Sunday, April 27, 2008

New Order -- "True Faith" (1987)

It took me a considerable amount of time to get into New Order. Yes, I know they rose from the ashes of much loved Manchester cult rock group Joy Division (whom I never got into) and their "Blue Monday" single was supposed to be a ground breaker. Still, nothing really clicked until my brother got this double album of remixes, greatest hits, re-recordings and the new single "True Faith."

That song broke crossed over into the mainstream and was featured on the soundtrack of the Michael J. Fox "Bright Lights Big City" movie, so by this time, I was surrounded, really. I was smitten with three songs from this album -- "True Faith," "Bizarre Love Triangle" and "Perfect Kiss."

As a latecomer, the only New Order albums I ever bought were the last two -- "Get Ready" and "Waiting For The Sirens' Call" -- and then about two years ago, I dug back and bought "Technique."

In the age of CD singles and downloads, compiling New Order's singles works just fine for me. I've listened to them enough to appreciate and admire the dance music they pioneered, and why they sound so different than other bands. New Order struck me as a rock band who preferred to work with popular 4/4 kick drum on the beat and hi hat playing 16ths dance rhythms of disco, rave and electronica. Even war horse Quincy Jones signed them to his label in the US, so he was hip to their sound and popularity.

"True Faith" has all the trademarks I've gotten to know about this band...

* The song title is never in the lyrics. As catchy as the whole "True Faith" melody is, the lyrics are rather introspective and depressing. On one hand, they appear to be about escaping a dark childhood (My morning sun is the drug that brings me near/To the childhood I lost, replaced by fear/I used to think that they day would never come/That my life would depend on the morning sun), while I've heard another interpretation of it being about breaking free of heroin addiction. Either way, a great example of heavy sad lyrics with a bouncy tune and you can dance to it!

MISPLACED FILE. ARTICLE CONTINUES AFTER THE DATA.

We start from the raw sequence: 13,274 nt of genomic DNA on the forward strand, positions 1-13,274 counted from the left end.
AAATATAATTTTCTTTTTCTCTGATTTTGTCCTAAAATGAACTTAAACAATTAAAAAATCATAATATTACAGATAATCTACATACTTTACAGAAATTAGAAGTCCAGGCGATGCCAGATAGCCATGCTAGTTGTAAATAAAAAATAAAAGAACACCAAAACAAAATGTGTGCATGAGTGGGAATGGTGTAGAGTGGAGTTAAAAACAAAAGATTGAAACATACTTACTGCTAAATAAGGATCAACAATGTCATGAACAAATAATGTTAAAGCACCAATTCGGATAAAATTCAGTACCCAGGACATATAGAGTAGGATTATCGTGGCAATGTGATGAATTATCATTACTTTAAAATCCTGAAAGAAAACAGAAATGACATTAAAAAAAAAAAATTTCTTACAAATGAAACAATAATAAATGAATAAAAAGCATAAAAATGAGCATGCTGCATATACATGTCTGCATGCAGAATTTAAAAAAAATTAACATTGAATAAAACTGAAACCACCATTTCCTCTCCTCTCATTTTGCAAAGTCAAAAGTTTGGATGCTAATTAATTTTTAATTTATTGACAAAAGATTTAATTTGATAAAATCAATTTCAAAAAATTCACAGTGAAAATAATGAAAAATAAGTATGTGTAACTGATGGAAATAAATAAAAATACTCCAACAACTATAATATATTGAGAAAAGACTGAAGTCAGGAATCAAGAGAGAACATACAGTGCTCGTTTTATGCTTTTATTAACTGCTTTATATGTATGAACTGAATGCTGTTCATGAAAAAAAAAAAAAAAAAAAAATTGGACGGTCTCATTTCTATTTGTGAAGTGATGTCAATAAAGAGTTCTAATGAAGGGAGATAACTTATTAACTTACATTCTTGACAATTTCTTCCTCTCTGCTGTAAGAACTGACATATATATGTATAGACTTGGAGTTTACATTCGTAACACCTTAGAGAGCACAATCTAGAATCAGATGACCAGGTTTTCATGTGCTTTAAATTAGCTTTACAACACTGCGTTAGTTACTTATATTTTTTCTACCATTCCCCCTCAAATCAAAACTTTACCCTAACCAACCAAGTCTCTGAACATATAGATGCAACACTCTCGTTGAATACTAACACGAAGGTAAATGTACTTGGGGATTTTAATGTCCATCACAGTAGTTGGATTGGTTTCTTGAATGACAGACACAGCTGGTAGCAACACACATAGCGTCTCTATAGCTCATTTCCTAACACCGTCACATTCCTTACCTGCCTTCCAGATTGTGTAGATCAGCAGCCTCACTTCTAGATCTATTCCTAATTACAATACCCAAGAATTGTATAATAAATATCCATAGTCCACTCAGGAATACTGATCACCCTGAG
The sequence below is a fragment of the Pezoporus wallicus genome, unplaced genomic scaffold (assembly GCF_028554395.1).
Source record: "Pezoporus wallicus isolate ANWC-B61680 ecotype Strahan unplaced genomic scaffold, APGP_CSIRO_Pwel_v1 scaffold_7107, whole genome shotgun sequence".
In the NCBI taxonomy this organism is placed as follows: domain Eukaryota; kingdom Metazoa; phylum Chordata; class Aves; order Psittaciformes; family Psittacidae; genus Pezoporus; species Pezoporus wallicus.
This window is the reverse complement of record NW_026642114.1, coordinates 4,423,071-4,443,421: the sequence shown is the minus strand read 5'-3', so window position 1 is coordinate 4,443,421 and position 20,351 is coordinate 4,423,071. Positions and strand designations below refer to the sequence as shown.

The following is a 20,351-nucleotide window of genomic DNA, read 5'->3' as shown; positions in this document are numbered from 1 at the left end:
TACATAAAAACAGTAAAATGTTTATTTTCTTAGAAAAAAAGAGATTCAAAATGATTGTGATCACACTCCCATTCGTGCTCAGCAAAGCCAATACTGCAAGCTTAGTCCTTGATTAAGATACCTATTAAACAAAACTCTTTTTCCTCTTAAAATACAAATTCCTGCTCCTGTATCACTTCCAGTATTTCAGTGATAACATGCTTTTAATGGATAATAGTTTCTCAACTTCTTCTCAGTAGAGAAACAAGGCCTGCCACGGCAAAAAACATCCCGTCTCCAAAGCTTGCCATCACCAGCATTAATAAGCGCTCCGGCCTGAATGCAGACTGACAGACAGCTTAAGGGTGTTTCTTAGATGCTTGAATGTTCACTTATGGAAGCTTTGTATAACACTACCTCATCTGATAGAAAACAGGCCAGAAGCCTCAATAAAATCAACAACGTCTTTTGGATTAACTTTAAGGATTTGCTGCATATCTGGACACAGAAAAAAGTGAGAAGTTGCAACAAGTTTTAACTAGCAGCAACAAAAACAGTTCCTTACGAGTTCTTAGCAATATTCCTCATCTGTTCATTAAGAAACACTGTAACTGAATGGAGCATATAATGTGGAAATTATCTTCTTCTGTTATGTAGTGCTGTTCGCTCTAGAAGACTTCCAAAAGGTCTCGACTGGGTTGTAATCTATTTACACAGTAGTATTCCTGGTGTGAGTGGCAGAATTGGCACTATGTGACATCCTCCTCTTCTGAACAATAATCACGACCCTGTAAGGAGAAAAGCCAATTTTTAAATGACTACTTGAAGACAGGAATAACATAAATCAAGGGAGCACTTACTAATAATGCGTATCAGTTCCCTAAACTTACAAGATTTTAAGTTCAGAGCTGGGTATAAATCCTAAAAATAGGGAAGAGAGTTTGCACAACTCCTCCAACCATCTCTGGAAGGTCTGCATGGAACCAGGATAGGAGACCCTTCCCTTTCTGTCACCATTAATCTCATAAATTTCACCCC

* Peter Hook's bass. Like John Entwhistle, you can not mistake Hook's live electric bass in the songs. First of all, hats off to these guys putting a live bass in a musical genre that always featured synths doing the job. Hook's bass has this hollow, scratchy tone in a dark reverb, very much played as a strong melodic instrument rather than just "holding the bottom."

* Bernard Sumner's acoustic guitar playing. Another instrument usually not associated with the dance music genre, yet he strums it hard and feverishly and it works. A-ha employed it in their "The Living Daylights" single discussed earlier. Done the right way, the chords ring out over the synths beautifully.

Below are three "True Faith" videos: first is the original one from the single, done by French director Philippe Decoufle and winning all kinds of praise when it came out -- it certainly has a subtle surreal flair with its opening face slaps done to the beat. The second is the band performing the song live at 1998's Reading Festival. As you can see, there was a lot of simplicity in what New Order did -- basic synth pad chords, straightforward acoustic rhythm guitar, live drums -- no show-off virtuosos really needed to make audiences dance. And the final is a very fine well-edited video of the outstanding Shep Pettibone 12" remix.

No comments: